A Seven Year Old Learns About Credit Cards

Here’s some food for thought for those of you out there raising children and hoping to teach them good lessons about money.

I was at the store recently with my seven year old son. When it’s just the two of us, he’s very quiet and observant of what’s going on around him (he can be quite a bit less so when he’s with a friend or with younger siblings).

Anyway, he watched very carefully as I paid for the groceries with a credit card. I swiped the card, signed the signature pad, and got my receipt from the cashier, and he watched this all with interest.

As we were walking out together, I asked him whether he realized that I had just spent a decent amount of money on groceries. He shook his head yes. I then asked him where the money came from. He said, rather astutely, that the money was stored on my credit card. “So,” I said, “do you think that Mom and I sometimes go to the bank and have money put on the card?” He thought about that for a moment and then said, “Sure.”

I smiled and told him that, actually, the bank was lending us money every time I used the card. “Whenever I swipe the card, bud, our bank is telling the store that they’re covering whatever we spend. Then, later on, I have to pay the bank back for whatever I spent. Now… why do you think the bank would do that? Remember… every business is out there trying to make money.”

He thought about this for a little bit, then said he didn’t know.

If I don’t pay the bank back very quickly, they start charging me more money. So, if I borrow $100 for groceries using that credit card and I don’t pay it back in a week or so, I’m going to owe the bank $110 or so. If I don’t pay it back after that, it’ll keep going up and up and up. I only spent $100, but if I don’t pay it back quick, I’m going to be paying the bank a lot more than $100.”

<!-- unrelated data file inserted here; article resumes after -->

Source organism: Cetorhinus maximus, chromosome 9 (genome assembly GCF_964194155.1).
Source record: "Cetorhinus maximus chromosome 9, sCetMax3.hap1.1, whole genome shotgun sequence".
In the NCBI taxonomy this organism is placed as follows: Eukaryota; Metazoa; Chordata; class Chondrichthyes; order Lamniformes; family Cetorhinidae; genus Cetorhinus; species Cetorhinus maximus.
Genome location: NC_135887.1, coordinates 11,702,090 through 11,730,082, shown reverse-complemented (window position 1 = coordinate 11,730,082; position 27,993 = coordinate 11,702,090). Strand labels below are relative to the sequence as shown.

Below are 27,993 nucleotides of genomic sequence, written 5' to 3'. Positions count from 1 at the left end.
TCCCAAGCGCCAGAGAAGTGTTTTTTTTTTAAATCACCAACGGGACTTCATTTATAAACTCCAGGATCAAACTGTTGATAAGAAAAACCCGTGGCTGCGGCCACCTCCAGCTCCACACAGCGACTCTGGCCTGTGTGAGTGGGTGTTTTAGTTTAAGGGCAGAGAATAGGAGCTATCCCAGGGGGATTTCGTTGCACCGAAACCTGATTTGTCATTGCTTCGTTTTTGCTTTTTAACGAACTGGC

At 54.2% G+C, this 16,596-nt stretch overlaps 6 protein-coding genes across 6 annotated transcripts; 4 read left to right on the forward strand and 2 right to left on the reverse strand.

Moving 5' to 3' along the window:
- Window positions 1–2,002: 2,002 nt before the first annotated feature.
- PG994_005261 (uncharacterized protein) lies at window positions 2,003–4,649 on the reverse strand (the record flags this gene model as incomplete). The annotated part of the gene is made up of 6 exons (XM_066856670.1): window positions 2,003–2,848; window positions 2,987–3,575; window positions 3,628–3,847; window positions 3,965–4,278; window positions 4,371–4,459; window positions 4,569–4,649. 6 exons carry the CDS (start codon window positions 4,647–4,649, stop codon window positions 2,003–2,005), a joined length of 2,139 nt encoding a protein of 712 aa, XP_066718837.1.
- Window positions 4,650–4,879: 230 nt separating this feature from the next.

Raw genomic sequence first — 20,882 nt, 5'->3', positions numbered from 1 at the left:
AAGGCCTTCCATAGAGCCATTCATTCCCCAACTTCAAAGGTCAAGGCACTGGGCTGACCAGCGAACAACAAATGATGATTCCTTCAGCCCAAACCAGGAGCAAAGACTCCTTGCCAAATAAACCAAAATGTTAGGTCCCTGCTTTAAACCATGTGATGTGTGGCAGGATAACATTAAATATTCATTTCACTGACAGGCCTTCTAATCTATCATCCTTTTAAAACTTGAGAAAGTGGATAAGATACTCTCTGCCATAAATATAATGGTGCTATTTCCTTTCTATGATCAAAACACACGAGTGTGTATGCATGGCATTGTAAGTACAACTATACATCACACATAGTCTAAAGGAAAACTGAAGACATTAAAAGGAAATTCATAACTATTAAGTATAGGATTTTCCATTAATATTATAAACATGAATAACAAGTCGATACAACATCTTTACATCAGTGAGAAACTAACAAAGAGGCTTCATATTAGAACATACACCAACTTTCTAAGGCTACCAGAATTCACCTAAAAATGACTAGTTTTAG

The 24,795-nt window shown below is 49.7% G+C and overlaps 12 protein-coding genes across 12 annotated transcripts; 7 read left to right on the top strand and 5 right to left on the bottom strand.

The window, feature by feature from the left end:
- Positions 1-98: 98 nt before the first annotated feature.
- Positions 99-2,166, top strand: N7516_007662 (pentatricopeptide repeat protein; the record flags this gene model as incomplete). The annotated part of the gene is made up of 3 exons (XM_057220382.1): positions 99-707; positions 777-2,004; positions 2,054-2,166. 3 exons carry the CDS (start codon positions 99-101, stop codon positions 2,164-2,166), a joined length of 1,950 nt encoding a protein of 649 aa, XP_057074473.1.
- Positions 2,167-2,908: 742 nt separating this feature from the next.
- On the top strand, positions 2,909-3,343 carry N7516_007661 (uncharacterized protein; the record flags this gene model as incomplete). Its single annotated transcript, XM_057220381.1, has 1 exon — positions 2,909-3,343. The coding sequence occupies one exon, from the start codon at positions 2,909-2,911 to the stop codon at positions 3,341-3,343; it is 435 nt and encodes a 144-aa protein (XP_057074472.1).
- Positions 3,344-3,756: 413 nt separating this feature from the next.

His eyes got big. “So you want to pay it back fast!”

I smiled at him. “Absolutely.”

For most of the ride home, he didn’t say anything at all. I glanced at him in the rear view mirror and he seemed to just be looking out the window.

As soon as I pulled into the driveway, he asked me another question. “Are you going to go inside and pay off that credit card right now?”

I told him that I could do that, but that I usually just pay off the whole balance every few weeks, before I get charged any interest. I just make sure that I pay off my full balance before any interest is charged.

A cute story, right? Well, here’s where it gets interesting.

This morning, I turned the calendar page in our kitchen to the next month. The first thing out of my son’s mouth? “Is it time for you to pay that credit card now?”

I have a few thoughts on this.

One, the credit card industry would collapse if every American understood credit cards as well as my seven year old. He doesn’t see any point in paying the banks a dime of credit card interest – and I don’t, either. He understands that using a credit card directly means that you’re borrowing money from a bank and that the sooner you pay that all back, the better off you are.

Two, you can teach good personal finance practices to young children. They want to understand how the adult world works and they absorb information and ideas at a very fast rate. If you just explain things piece by piece, they’ll understand it. If you explain good personal finance habits bit by bit, they’ll understand it.

Three, when they do understand the ideas, they watch how you behave. You need to live up to the standards you explain to your children or else those standards won’t mean much to them. You can teach a child all of the ideas you want, but if you don’t actually follow through on those things in how you live your life, those lessons won’t hold much weight. After all, why should a child be smart about their money if their parent obviously doesn’t care?

Trent Hamm
Trent Hamm
Founder of The Simple Dollar

Trent Hamm founded The Simple Dollar in 2006 after developing innovative financial strategies to get out of debt. Since then, he’s written three books (published by Simon & Schuster and Financial Times Press), contributed to Business Insider, US News & World Report, Yahoo Finance, and Lifehacker, and been featured in The New York Times, TIME, Forbes, The Guardian, and elsewhere.

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